Companion Planting Chart for Vegetables

Plant (Vegetable)
Good Companions
Bad Companions
Asparagus
Tomatoes, parsley, basil
Beans
Potatoes, carrots, cucumbers, cauliflower,
cabbage, eggplant, summer savory, most
other vegetables and herbs
Onions, garlic, gladiolus, chives
Beans, bushPotatoes, cucumbers, corn, strawberries, celery, summer savoryOnions
Beans, poleCorn, summer savory, sunflowerOnions, beets, kohlrabi, cabbage
BeetsOnions, KohlrabiPole beans
Cabbage family (cabbage, cauliflower, kale, kohlrabi, broccoli)Aromatic plants, potatoes, celery, dill, hyssop, chamomile, sage, peppermint, rosemary, beets, onionsStrawberries, tomatoes, pole beans
Carrots
Peas, leaf lettuce, chives, onions, leeks,
rosemary, sage, tomatoes
Dill
CeleryLeeks, tomatoes, bush beans, cauliflower,cabbage
ChivesCarrots, tomatoesPeas, beans
CornPotatoes, peas, beans, cucumbers, melons, pumpkins, squashTomato
CucumbersBeans, corn, peas, radishes, sunflowers, lettucePotatoes, aromatic herbs
EggplantBeans, potatoes, spinach
LeeksOnions, celery, carrots
LettuceCarrots and radishes (lettuce, carrots, and radishes make a strong team grown together), strawberries, cucumbers, onions
MelonsCorn, Nasturtium, Radish
Onions(garlic)Beets, strawberries, tomatoes, lettuce, summer savory, leeks, chamomile (sparsely), pepperPeas, beans
ParsleyTomatoes, asparagus
PeasCarrots, turnips, radishes, cucumbers, corn, beans, most vegetables and herbsonions, garlic, gladiolus, potatoes, chives
PotatoesBeans, corn, cabbage, horseradish (should be planted at the corners of the patch), marigolds, eggplant (as a lure for the Colorado potato beetle)Pumpkins, squash, cucumbers, sunflowers, tomatoes, raspberries
PepperOnion
PumpkinsCornPotatoes
RadishesPeas, nasturtiums, lettuce, melons, cucumbersHyssop
SoybeansGrows with anything, helps everything
SpinachStrawberries, eggplant
SquashNasturtiums, cornPotatoes
StrawberriesBush beans, spinach, borage, lettuce (as a border), onionsCabbage
SunflowersCucumbersPotatoes
TomatoesChives, onions, parsley, asparagus, marigolds, nasturtiums, carrotsCorn, Kohlrabi
TurnipsPeas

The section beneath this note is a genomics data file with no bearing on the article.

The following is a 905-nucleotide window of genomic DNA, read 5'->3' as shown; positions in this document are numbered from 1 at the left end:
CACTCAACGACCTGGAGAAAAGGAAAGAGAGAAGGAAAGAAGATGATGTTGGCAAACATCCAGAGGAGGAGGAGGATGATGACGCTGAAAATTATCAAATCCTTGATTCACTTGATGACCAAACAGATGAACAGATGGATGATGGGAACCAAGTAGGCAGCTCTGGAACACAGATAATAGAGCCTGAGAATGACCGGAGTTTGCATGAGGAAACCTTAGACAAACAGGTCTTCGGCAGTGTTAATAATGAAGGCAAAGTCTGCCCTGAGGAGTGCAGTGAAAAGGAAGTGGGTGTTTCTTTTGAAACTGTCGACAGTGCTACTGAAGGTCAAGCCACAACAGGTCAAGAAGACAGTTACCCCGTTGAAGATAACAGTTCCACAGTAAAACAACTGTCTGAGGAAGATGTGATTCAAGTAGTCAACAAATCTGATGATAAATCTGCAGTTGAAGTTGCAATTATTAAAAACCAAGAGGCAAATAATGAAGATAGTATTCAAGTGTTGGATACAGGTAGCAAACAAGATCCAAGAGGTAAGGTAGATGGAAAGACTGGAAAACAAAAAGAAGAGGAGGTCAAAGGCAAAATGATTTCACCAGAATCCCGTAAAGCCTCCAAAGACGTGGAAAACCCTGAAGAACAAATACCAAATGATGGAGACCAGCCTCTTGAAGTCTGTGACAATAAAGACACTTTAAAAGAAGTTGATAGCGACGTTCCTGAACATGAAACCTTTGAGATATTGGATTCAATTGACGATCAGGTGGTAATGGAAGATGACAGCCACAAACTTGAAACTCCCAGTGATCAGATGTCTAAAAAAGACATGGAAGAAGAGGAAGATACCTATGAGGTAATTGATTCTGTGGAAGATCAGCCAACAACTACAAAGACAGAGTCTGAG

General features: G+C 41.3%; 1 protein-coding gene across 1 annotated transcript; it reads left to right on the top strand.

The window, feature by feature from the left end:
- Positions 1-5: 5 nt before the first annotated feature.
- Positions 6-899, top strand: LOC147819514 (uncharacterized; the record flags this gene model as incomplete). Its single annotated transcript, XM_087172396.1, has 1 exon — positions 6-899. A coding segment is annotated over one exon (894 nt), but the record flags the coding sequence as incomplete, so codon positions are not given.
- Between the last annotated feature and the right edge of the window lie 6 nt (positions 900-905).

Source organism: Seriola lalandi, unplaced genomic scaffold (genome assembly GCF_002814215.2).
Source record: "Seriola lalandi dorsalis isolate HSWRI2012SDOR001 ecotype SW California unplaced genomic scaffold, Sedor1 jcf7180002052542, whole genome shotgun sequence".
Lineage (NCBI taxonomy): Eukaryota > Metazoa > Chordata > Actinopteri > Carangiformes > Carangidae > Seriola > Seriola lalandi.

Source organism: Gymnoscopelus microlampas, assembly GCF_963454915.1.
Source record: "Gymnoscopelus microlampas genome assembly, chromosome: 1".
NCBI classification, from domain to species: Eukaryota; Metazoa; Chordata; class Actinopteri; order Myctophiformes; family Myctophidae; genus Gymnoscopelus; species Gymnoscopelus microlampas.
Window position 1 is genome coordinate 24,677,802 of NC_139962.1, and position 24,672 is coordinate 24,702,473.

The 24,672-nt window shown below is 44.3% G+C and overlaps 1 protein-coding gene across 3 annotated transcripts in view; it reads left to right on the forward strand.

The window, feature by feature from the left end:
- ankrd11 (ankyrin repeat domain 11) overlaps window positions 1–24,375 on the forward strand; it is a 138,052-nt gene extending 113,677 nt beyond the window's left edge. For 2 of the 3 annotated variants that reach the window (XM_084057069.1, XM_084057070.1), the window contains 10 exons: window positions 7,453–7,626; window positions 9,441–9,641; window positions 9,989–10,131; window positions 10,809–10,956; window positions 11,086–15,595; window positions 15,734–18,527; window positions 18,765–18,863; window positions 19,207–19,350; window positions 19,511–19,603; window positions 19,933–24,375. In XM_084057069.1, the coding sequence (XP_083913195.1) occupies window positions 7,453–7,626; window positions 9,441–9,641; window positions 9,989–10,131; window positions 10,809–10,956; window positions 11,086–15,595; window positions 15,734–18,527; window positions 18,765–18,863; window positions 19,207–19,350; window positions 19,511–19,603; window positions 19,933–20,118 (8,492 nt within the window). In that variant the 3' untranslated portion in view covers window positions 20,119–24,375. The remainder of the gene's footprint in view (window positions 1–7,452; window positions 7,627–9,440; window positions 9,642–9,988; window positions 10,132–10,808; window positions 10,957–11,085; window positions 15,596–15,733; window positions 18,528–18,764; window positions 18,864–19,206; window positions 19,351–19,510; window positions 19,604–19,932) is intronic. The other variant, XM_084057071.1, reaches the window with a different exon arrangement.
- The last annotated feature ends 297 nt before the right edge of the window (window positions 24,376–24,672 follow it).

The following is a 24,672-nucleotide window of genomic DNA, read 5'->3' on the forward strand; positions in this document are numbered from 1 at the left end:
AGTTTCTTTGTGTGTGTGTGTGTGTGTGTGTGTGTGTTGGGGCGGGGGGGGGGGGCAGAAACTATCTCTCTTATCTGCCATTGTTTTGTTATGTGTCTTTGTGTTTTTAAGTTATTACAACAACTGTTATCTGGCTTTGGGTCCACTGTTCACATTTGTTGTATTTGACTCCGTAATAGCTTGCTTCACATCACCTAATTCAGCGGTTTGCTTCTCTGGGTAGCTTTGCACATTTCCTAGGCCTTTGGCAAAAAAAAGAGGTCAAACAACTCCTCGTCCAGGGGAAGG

Table courtesy of http://www.thevegetablegarden.info/companion‐plants

Knowing your hardy zones can also help give you an idea of when to plant vegetables. While many factors such as temperatures, weather patterns and your specific area can determine more details about your planting, it is still helpful for all gardeners to know what to expect and when. Our particular area in South Glens Falls is categorized as a 5A zone.

Each USDA planting zone has its own schedule for sowing seeds. If you’re new to vegetable gardening, you’ll want to know that there is a right time to sow each variety of vegetable seed. By following the rules for both cool and warm season vegetables, you’ll be sure to sow your seeds in the correct window of time, enabling optimum sprouting and yield.

Where and when you plant is vital, but it is also important for gardeners to understand other environmental factors that could hinder crops. Most insects found in gardens are not pests. Many are beneficial, preying on pests or performing other useful tasks.  Many experts agree that gardeners should know the strategies for dealing with insects. This begins with learning about insect life cycles, behaviors, habitats, and diets, and to recognize which are pests and which are actually lending you a helping hand. Experts also suggest the following gardening tips to damage caused by insect pests without harming beneficial insects or drowning your food in harsh chemicals.

  • Grow vigorous, healthy plants.
  • Rotate crops.
  • Choose varieties carefully.
  • Use proper sanitation practices.
  • Check over transplants.
  • Time your plantings carefully according to season and growing patterns.
  • Pick out pests and remove by hand when possible.
  • Use barriers.
  • Consider the use of row covers.
  • Mulch with aluminum foil for small area.
  • Take advantage of natural enemies.
  • Consider natural pesticides when all else fails.
Remember, however, that when managing pests, beneficial insects will move elsewhere if there aren’t enough pests to feed on. Also keep in mind that most pesticides don’t discriminate between beneficial insects and pests. Follow all label directions carefully!

Sometimes, vegetables also get sick and gardeners need to know how to fend off disease‐causing bacteria, viruses, and fungi. But if conditions favor the disease and your plants are weak, the disease sometimes gains the upper hand, often leading to early death of the plants. To minimize the effects of plant diseases on your garden by keeping plants as strong and healthy as you can and to minimize the conditions that favor disease and make it easy to spread.